Coathangrrr (and Kevin), my personal experience with animal rights activists is that they tend to hold a very extreme ideology. An uninformed bystander might think that they’ve seen poor lab conditions and want to press the science community to improve them. That, of course, is not the case. These activists, and particularly the extremists, not only want to end all animal research but to end all subjugation of animals to human needs in general. Whether or not you feel that is justified, that is your own opinion, but I think it’s important for people to understand that to fully comprehend the meaning of the current events and to see why these actions do not encourage productive dialogue and why they are not likely to improve the welfare of laboratory animals.

  6. #6 coathangrrr
    November 4, 2007

    I am pretty familiar with animal rights ideology and I think that it is extreme in some ways, but the propaganda is normally what is extreme. The ideology is pretty simple, humans have no right to inflict pain or imprison animals simply because it will help humans. I think it is clear that a dialogue will not lead to this outcome, by any stretch of the imagination, so these groups see a necessity of taking action.

    To be fair, I haven’t seen many attacks on animal rights beliefs that don’t consist of much more than “But, we’re human and they’re just animals.” Which doesn’t cut it as a defense in my book. You have the problem of human society saying that animals have no value, none, except for what we humans allow them. I have seen no justification for this, outside of bible quotes which I certainly don’t accept as an authority.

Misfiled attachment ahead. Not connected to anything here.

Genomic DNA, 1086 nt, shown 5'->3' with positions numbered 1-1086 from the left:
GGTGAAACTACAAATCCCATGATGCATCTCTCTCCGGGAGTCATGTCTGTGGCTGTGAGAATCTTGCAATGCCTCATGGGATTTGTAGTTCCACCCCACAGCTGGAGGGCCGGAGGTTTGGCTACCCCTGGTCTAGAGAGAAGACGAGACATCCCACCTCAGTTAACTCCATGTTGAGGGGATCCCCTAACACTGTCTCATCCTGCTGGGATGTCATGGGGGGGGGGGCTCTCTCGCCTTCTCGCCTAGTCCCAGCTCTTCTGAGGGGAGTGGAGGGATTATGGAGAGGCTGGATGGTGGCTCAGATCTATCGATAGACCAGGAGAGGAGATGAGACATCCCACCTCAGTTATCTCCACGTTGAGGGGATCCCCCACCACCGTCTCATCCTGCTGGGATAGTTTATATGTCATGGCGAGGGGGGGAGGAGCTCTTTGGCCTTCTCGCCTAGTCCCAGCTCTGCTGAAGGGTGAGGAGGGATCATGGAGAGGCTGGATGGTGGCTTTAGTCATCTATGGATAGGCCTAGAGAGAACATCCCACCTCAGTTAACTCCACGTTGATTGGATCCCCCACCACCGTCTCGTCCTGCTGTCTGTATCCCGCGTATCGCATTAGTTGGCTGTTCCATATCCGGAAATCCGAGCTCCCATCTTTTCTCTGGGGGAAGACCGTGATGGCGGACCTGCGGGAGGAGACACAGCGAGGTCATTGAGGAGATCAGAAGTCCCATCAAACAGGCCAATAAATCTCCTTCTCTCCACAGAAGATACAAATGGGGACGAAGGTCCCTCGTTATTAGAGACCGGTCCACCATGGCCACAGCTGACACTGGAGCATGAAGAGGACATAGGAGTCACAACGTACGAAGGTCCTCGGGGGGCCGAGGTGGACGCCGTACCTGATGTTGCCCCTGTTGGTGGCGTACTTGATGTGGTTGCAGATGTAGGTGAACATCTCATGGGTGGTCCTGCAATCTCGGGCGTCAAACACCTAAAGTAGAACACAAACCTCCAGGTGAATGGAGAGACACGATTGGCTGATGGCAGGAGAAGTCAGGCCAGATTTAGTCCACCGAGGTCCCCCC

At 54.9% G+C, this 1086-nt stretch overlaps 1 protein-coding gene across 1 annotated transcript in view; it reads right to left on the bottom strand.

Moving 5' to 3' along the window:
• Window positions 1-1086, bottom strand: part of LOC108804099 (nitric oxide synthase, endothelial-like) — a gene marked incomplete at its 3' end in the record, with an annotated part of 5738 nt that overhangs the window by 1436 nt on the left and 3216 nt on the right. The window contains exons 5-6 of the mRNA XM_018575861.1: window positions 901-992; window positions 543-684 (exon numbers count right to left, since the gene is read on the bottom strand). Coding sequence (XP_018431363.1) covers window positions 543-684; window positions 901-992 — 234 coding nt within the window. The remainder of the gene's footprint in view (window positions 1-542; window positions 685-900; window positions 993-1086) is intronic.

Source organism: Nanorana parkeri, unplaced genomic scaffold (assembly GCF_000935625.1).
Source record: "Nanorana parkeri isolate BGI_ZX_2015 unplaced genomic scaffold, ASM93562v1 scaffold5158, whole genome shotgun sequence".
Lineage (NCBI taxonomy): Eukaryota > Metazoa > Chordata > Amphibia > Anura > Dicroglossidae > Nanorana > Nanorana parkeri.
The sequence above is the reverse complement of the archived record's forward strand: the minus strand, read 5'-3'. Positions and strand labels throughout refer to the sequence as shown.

7. #7 Nick Anthis
    November 4, 2007

    “The ideology is pretty simple, humans have no right to inflict pain or imprison animals simply because it will help humans. I think it is clear that a dialogue will not lead to this outcome, by any stretch of the imagination, so these groups see a necessity of taking action.”

    I think that’s basically my point.

    As far as critiques of animal rights beliefs go, here’s one from me:

  8. #8 KevinC
    November 4, 2007


    ARA are not environmentalists. I think that most of the bloggers on this site are environmentalists as I am, please do not equate ARA’s with environmentalists. I imagine that most of the ARA’s are also environmentalists and we probably share some beliefs with them on these issues. I also suspect that ARA’s that are also environmentalists would have environmental views that are more extreme then mine that I might disagree with.

  9. #9 coathangrrr
    November 4, 2007

    That’s an good piece. I definitely agree that Singer’s approach has it’s problems, mainly because I’m not a fan of utilitarianism. I approach it from more of a social contract point of view in a Rawlsian framework.

    You can read some here

    but if you aren’t familiar with Rawls it won’t make much sense. I’m working on another version that’s more clear and understandable to those who haven’t waded through Rawls.

  10. #10 Paul Crowley
    November 5, 2007

    Does anyone know if the damage is covered by London’s insurance, or if the University will be covering the costs?

  11. #11 Peter
    November 6, 2007

    I agree with some of the other posters here. While I take a fairly utilitarian perspective on ths, especially regarding great apes, the use of violence shouldn’t come into this equation.
    That said, I find the use of great apes totally unacceptable in the testing for a host of reasons best stated at The Great Ape Project. Once again, I don’t condone violence or threats, but I don’t find London’s statement to particularly justify her cathartic use of great apes as a means to understanding her father’s addiction.